He said when he's in church on Sunday he doesn't use certain words from the pulpit. He cusses to get the attention of people and once he has that, he takes the opportunity to share his faith.

"I don't call people from my pulpit motherf****r. But I don't have a problem with the word motherf****r. ... I don't give a damn what you think," he said. "My point is not to make you comfortable because I'm gonna tell you some things about life that's not being told by your preacher on Sunday morning that's gonna make you uncomfortable."

Matthews said he believes that too many people have placed God into personal boxes and have forgotten how awesome He is.

"We have turned God into our own social ideas, our own political ideas and we have gotten away from His awesomeness. He says in His Word that there would be a new thing and this is that new thing," he said of his ministry.

"People thinking for themselves. You being raw and talking to people. You can't clean a fish until you catch that fish. And what the cussing does, it attracts you to who I am and then I draw you in with a message and the message is that God wants you to have a prosperous life. God wants you to be healthy, and God is not just a God for you just to die and try to go to Heaven," Matthews explained.

"If His Word says I am come that ye might have life and have it more abundantly, why is our constant message only about dying?"

His solution to the church's failure is to speak directly to his audience in a way he says they appreciate much more than traditional churches.

"One of my slogans is at this particular building (ministry) is that this ain't your grandmomma's church. I'm not traditional even though I've been in the ministry since I was a teenager and I'm 61 years old. I walked away from the church because of the bullsh*t that comes from the pulpit," he said.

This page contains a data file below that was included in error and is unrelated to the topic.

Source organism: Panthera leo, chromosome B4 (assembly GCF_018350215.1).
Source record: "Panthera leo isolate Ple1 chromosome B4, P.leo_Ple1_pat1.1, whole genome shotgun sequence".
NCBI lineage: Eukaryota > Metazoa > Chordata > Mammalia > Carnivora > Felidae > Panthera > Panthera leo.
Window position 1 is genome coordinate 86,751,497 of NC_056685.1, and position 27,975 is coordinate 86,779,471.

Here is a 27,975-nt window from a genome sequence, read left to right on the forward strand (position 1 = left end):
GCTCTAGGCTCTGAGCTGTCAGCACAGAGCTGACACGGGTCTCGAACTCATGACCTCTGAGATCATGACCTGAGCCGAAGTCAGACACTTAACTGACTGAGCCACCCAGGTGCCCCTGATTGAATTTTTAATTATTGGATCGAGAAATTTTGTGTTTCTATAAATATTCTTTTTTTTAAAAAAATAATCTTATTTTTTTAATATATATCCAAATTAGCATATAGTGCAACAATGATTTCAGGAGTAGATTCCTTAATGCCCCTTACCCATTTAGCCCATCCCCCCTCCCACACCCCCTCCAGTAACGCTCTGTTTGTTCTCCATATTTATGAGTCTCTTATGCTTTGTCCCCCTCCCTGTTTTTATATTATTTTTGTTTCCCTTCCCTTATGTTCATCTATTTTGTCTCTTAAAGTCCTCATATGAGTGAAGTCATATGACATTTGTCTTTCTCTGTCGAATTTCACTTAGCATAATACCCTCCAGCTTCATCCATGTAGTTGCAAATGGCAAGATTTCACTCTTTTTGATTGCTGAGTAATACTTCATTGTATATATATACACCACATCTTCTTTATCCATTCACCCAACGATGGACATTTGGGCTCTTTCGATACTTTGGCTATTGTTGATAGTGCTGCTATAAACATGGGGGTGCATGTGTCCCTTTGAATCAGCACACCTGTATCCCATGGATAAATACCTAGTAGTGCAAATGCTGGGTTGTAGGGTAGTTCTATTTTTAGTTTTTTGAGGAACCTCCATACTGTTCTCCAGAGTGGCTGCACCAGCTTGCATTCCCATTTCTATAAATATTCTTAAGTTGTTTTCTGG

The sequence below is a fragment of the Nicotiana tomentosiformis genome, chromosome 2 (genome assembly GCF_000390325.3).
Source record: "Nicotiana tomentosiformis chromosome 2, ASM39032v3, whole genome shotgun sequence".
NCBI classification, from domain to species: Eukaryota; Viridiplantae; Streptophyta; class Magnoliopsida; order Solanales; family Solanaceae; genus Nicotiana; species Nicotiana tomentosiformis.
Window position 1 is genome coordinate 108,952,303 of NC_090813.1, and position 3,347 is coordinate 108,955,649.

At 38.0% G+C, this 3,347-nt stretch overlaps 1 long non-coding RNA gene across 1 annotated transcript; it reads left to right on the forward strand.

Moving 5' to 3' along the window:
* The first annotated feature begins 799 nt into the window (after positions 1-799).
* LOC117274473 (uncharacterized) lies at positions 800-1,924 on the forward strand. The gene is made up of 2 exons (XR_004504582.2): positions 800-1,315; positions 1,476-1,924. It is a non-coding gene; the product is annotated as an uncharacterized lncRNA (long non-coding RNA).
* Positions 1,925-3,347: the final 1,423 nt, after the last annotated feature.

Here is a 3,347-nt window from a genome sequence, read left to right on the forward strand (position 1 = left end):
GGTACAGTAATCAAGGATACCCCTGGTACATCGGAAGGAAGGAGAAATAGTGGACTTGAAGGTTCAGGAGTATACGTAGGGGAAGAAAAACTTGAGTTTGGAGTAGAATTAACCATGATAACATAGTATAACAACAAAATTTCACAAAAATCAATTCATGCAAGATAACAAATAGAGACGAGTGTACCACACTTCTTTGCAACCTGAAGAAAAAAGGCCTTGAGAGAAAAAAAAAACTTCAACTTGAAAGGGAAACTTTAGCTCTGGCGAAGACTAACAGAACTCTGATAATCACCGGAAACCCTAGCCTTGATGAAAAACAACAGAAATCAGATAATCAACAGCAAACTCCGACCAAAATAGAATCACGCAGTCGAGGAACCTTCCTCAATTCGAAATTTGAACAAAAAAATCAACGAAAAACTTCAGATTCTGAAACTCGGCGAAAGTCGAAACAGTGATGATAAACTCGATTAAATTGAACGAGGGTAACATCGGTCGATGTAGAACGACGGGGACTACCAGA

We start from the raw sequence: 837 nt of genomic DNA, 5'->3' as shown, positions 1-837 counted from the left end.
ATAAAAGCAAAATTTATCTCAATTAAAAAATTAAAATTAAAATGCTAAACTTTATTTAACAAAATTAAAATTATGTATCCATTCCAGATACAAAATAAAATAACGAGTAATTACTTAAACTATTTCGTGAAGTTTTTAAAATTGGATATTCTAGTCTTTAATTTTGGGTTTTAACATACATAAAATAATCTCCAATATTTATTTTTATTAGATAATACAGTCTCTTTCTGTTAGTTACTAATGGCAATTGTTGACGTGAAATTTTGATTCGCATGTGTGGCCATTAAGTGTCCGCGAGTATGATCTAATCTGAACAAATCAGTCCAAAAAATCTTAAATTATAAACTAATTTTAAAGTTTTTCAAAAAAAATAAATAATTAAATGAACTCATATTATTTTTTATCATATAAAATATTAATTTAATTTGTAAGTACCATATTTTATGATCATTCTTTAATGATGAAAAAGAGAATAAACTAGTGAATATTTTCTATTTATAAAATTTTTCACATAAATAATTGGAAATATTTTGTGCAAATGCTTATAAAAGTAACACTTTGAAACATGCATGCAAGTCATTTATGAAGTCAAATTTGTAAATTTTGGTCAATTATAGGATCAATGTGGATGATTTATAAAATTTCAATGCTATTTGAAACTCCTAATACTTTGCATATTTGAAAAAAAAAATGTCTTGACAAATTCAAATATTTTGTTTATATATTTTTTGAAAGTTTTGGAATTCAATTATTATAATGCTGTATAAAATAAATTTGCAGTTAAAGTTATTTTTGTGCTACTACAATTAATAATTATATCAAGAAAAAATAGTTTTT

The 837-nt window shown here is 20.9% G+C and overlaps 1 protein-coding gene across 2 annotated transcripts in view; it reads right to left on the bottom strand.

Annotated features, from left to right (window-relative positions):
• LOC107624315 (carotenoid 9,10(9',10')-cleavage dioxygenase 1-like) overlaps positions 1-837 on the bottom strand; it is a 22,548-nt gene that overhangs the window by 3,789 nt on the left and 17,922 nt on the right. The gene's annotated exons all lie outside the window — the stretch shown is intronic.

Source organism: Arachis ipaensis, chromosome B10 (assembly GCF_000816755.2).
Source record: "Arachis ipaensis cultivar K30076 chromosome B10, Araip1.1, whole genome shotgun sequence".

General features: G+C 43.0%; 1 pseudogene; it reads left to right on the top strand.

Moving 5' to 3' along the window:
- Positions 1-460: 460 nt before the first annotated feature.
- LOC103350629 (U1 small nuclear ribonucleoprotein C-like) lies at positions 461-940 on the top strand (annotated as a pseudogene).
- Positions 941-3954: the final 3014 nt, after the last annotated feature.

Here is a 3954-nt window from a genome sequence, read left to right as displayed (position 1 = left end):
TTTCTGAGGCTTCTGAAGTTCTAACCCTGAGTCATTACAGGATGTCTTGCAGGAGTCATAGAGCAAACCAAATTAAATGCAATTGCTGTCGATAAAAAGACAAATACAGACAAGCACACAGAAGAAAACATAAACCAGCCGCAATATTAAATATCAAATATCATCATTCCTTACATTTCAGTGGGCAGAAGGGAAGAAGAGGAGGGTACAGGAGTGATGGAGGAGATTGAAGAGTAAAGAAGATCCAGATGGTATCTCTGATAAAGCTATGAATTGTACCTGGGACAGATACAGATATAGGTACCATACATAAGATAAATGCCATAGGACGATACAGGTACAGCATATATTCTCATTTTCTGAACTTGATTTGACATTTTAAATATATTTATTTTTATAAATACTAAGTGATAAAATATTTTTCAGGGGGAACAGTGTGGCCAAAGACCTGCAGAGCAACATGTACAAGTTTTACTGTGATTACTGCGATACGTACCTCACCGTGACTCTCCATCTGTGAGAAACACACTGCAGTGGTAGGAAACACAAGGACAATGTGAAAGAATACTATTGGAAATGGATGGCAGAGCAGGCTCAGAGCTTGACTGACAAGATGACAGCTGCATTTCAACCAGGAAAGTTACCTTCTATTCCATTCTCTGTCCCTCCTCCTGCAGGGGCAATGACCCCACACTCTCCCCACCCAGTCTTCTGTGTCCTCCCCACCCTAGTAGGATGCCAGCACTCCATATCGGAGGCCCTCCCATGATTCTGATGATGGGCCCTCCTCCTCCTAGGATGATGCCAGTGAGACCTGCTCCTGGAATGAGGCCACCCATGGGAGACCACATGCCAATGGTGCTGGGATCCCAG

About 50 people show up weekly for Sunday services, he says, while he averages an additional 8,000 to 9,000 viewers online.

"The current traditional mindset is losing out. You will find that the millennials are not going to the brick and mortar anymore. We're living in a progressive age and I had to come, at 61 years old, I had to come at the realization that life and society is changing as we know it. People are not looking for the same things in ministry or in church that they were looking for 20 years ago," he said.

"We have the emotionalism, especially in the black church, we call it pulpit theatrics. People ain't looking for that. People are looking for remedies to their ills, their problems in life."

He also argued that the Church should take some of the responsibility for the state of the world.

"Some of the ills in the world happen to be the fault of the Church because if 2 Chronicles is correct — 'If my people who are called by my name would humble themselves and pray, seek my face and turn from their evil ways, then will I hear from heaven and heal the land.' If [only] church folk would get away from the bullsh*t in the pulpit ...," he said.

Matthews, who said he is not in ministry for money, also noted that God's blessings have allowed him to personally fund 90 percent of his ministry's cost.

Warning: The video below contains strong language and content unsuitable for children